translational-biomedicine-structures

Figure 1: Chemical structures of MG-derived AGE adduct. AGE adducts formed at lysine (N-carboxyethyllysine) or arginine residues (argpyrimidine, MG-derived hydroimidazolone) on protein are shown.

AGE adducts have been reported to cause oxidative stress [18], protein cross-linking [19] etc., and are known to be associated with pathological conditions, including diabetes, Alzheimer's disease, multiple sclerosis etc. [18, 20, 21]. MG-induced modification in several proteins has been associated with physiological abnormalities like dyslipidaemia, mitochondrial dysfunction, cell detachment, and apoptosis [22, 23]. AGE adducts have been linked to several diseases due to their interactions with the Receptor for AGEs (RAGE) [24-26]. RAGE activation has been reported to be primarily responsible for the pathogenicity associated with AGEs [27, 28]. AGE–RAGE interaction has been found to stimulate the growth of human pancreatic cancer cells [29, 30].

Antiviral activity of MG

MG has been reported to exhibit antiviral property against footand- mouth disease virus [31], and Newcastle disease virus [32] via interaction with viral RNA. MG exhibited antiviral activity against multiple influenza virus strains (including H1N1, H3N2, H5N2, and oseltamivir-resistant H1N1) [33], in addition to its synergistic effect when administered as a co-treatment with neuraminidase inhibitors. Synergistic combinations have been reported to reduce the dose needed to inhibit viral growth [34, 35]. Antiviral activity of MG has been reported against influenza A [33] as well as both neuraminidase-sensitive and neuraminidase-resistant influenza B viruses [36]. MG was demonstrated to suppress tumor necrosis factor-α-induced NF-κB activation, in the process inhibiting viral replication in a strain-independent manner [36] (Figure 2).

translational-biomedicine-outline

Figure 2: Schematic outline of anti-influenza activity of MG. MG was proposed to inhibit viral replication by suppression of NF-κB activation.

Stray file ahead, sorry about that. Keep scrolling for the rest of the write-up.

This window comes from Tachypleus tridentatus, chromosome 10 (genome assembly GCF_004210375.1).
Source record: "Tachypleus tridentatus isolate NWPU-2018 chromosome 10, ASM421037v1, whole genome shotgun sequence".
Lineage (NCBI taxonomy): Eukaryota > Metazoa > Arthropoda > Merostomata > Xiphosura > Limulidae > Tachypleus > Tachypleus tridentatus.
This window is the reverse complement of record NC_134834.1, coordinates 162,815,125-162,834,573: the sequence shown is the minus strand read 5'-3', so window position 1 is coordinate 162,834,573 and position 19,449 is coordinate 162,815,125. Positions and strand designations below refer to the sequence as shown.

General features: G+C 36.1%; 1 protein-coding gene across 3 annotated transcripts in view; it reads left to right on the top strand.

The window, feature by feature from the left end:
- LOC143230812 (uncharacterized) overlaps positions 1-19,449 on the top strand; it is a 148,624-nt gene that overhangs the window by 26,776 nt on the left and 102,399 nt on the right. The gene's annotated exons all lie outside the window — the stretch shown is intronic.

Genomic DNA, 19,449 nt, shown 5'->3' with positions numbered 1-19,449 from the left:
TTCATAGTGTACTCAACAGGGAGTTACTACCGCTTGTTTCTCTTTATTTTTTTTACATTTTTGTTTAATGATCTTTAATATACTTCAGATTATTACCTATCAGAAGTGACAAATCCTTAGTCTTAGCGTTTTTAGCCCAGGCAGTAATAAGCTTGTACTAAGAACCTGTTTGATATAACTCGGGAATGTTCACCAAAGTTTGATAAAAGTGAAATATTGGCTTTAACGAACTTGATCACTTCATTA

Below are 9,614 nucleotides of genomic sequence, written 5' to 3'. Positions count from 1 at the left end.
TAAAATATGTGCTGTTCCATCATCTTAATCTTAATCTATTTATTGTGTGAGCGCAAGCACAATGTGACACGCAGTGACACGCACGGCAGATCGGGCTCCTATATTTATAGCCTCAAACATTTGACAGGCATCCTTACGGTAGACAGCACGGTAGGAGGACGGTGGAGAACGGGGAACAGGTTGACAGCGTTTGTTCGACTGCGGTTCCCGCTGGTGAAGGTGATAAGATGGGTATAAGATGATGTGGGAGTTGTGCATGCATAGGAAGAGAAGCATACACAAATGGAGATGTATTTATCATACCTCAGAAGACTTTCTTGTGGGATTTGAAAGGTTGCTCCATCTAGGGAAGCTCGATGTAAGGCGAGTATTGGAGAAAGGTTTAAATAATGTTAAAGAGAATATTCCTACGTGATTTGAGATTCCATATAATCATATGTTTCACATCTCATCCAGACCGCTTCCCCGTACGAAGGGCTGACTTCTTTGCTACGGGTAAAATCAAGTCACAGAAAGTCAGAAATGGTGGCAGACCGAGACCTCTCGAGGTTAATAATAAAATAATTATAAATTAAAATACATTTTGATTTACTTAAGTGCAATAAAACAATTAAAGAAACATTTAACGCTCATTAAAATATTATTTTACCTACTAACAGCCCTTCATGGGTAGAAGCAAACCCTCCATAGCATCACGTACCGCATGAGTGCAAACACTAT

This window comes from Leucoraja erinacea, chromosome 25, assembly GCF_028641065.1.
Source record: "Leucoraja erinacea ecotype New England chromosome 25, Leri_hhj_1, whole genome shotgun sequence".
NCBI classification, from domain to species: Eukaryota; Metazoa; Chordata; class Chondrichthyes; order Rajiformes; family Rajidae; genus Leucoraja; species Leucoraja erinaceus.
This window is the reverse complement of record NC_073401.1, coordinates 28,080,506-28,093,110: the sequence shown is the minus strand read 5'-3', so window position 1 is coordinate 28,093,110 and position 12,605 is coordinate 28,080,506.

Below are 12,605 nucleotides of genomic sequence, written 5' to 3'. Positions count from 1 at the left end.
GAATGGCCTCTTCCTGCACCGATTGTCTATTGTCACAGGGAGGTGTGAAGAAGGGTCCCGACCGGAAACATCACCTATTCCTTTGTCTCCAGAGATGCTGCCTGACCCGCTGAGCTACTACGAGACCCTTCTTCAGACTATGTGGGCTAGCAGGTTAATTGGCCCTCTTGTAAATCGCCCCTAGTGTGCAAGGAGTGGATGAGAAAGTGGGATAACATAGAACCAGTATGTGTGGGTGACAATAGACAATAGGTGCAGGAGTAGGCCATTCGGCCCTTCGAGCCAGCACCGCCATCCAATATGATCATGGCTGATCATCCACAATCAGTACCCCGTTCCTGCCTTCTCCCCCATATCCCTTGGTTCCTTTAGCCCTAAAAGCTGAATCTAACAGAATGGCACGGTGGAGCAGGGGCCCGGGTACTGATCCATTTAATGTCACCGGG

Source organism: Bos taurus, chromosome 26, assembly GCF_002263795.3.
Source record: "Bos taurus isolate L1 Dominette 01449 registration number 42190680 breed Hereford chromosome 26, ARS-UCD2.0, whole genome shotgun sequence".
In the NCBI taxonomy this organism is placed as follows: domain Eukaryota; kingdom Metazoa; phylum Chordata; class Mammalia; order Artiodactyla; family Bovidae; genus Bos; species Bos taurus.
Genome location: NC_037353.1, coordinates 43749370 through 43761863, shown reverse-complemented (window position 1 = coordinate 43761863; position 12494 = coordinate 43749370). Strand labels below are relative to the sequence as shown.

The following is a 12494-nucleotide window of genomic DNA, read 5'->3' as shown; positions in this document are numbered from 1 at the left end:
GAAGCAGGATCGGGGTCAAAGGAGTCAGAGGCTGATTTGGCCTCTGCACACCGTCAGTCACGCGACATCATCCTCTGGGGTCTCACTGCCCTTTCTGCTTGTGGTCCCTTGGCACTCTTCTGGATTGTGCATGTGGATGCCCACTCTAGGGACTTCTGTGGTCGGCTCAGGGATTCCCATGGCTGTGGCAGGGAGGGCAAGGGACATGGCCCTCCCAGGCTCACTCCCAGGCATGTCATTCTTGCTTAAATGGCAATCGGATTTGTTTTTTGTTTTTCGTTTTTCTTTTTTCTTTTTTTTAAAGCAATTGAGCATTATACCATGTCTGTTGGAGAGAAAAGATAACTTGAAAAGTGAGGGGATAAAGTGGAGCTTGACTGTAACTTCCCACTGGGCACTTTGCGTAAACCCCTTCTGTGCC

MG was found to exhibit hemagglutination inhibition effect indicating that it may directly interact on the virus surface and interfere with the interaction between viruses and host cells. The presence of very high concentrations of MG in manuka honey was proposed to contribute to its anti-influenza viral activity [37]. A combined use of anti-influenza drugs with manuka honey demonstrated synergistic anti-influenza virus effects [38]. Natural honey has been reported to exhibit antiviral activities against rubella virus [39], varicella-zoster virus (VZV) [40], and is used to treat recurrent herpes simplex lesions [41].

Susceptibility of SARS-CoV-2 proteome to MG modification

A recent study has proposed that the enrichment of arginine residues in functional domains of the SARS-CoV-2 proteome allows the possibility of an arginine-modifying agent strategy for inactivation of the virus [42]. In the SARS-CoV-2 proteome there are a large number of arginine residues activated by neighbouring groups for reaction with MG. These arginine residue targets are in key proteins: nucleoprotein, M-protein, and Spike protein. A further important feature for susceptibility of viral proteins to MG modification is protein abundance: high abundance of a protein increases its susceptibility to reaction with MG. Earlier studies of the SARS virion suggested proteins of highest abundance were: nucleoprotein, M-protein, Spike protein and nsp3 [43]. Increasing cellular MG in virally-infected cells is expected to increase the modification of arginine residues of viral proteins – particularly nucleoprotein, spike protein and M-protein.